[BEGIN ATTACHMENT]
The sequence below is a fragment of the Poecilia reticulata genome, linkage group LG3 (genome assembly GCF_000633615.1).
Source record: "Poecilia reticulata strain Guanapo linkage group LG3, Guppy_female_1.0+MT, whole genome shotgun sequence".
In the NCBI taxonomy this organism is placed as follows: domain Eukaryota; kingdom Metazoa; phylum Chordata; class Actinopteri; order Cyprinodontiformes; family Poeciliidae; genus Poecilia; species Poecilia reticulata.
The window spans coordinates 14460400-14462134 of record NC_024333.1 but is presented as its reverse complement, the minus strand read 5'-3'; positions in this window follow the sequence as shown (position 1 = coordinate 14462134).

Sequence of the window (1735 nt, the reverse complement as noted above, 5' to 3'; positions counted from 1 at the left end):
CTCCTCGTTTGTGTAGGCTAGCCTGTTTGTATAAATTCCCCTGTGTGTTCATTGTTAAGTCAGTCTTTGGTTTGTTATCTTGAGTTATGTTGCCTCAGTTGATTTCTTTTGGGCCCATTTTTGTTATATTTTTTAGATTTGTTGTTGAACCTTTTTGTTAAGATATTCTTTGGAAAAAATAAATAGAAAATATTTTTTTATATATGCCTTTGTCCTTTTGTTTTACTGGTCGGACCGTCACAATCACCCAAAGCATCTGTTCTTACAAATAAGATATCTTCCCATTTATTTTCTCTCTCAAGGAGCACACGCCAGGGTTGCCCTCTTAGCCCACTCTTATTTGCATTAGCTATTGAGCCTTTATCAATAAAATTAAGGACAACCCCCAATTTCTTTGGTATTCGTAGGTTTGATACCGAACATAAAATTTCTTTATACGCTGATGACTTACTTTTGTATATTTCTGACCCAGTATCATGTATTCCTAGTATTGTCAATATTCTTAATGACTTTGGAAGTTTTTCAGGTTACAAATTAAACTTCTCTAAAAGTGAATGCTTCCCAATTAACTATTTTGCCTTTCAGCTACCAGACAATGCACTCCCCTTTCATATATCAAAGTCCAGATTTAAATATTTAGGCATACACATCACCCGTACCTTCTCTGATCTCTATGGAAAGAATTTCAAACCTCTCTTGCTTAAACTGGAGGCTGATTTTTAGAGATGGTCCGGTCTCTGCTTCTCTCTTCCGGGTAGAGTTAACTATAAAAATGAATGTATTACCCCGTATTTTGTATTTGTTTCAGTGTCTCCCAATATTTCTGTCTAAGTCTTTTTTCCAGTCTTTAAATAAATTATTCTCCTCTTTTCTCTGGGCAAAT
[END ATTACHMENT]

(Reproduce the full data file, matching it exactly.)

The sequence below is a fragment of the Poecilia reticulata genome, linkage group LG3 (genome assembly GCF_000633615.1).
Source record: "Poecilia reticulata strain Guanapo linkage group LG3, Guppy_female_1.0+MT, whole genome shotgun sequence".
In the NCBI taxonomy this organism is placed as follows: domain Eukaryota; kingdom Metazoa; phylum Chordata; class Actinopteri; order Cyprinodontiformes; family Poeciliidae; genus Poecilia; species Poecilia reticulata.
The window spans coordinates 14460400-14462134 of record NC_024333.1 but is presented as its reverse complement, the minus strand read 5'-3'; positions in this window follow the sequence as shown (position 1 = coordinate 14462134).

Sequence of the window (1735 nt, the reverse complement as noted above, 5' to 3'; positions counted from 1 at the left end):
CTCCTCGTTTGTGTAGGCTAGCCTGTTTGTATAAATTCCCCTGTGTGTTCATTGTTAAGTCAGTCTTTGGTTTGTTATCTTGAGTTATGTTGCCTCAGTTGATTTCTTTTGGGCCCATTTTTGTTATATTTTTTAGATTTGTTGTTGAACCTTTTTGTTAAGATATTCTTTGGAAAAAATAAATAGAAAATATTTTTTTATATATGCCTTTGTCCTTTTGTTTTACTGGTCGGACCGTCACAATCACCCAAAGCATCTGTTCTTACAAATAAGATATCTTCCCATTTATTTTCTCTCTCAAGGAGCACACGCCAGGGTTGCCCTCTTAGCCCACTCTTATTTGCATTAGCTATTGAGCCTTTATCAATAAAATTAAGGACAACCCCCAATTTCTTTGGTATTCGTAGGTTTGATACCGAACATAAAATTTCTTTATACGCTGATGACTTACTTTTGTATATTTCTGACCCAGTATCATGTATTCCTAGTATTGTCAATATTCTTAATGACTTTGGAAGTTTTTCAGGTTACAAATTAAACTTCTCTAAAAGTGAATGCTTCCCAATTAACTATTTTGCCTTTCAGCTACCAGACAATGCACTCCCCTTTCATATATCAAAGTCCAGATTTAAATATTTAGGCATACACATCACCCGTACCTTCTCTGATCTCTATGGAAAGAATTTCAAACCTCTCTTGCTTAAACTGGAGGCTGATTTTTAGAGATGGTCCGGTCTCTGCTTCTCTCTTCCGGGTAGAGTTAACTATAAAAATGAATGTATTACCCCGTATTTTGTATTTGTTTCAGTGTCTCCCAATATTTCTGTCTAAGTCTTTTTTCCAGTCTTTAAATAAATTATTCTCCTCTTTTCTCTGGGCAAAT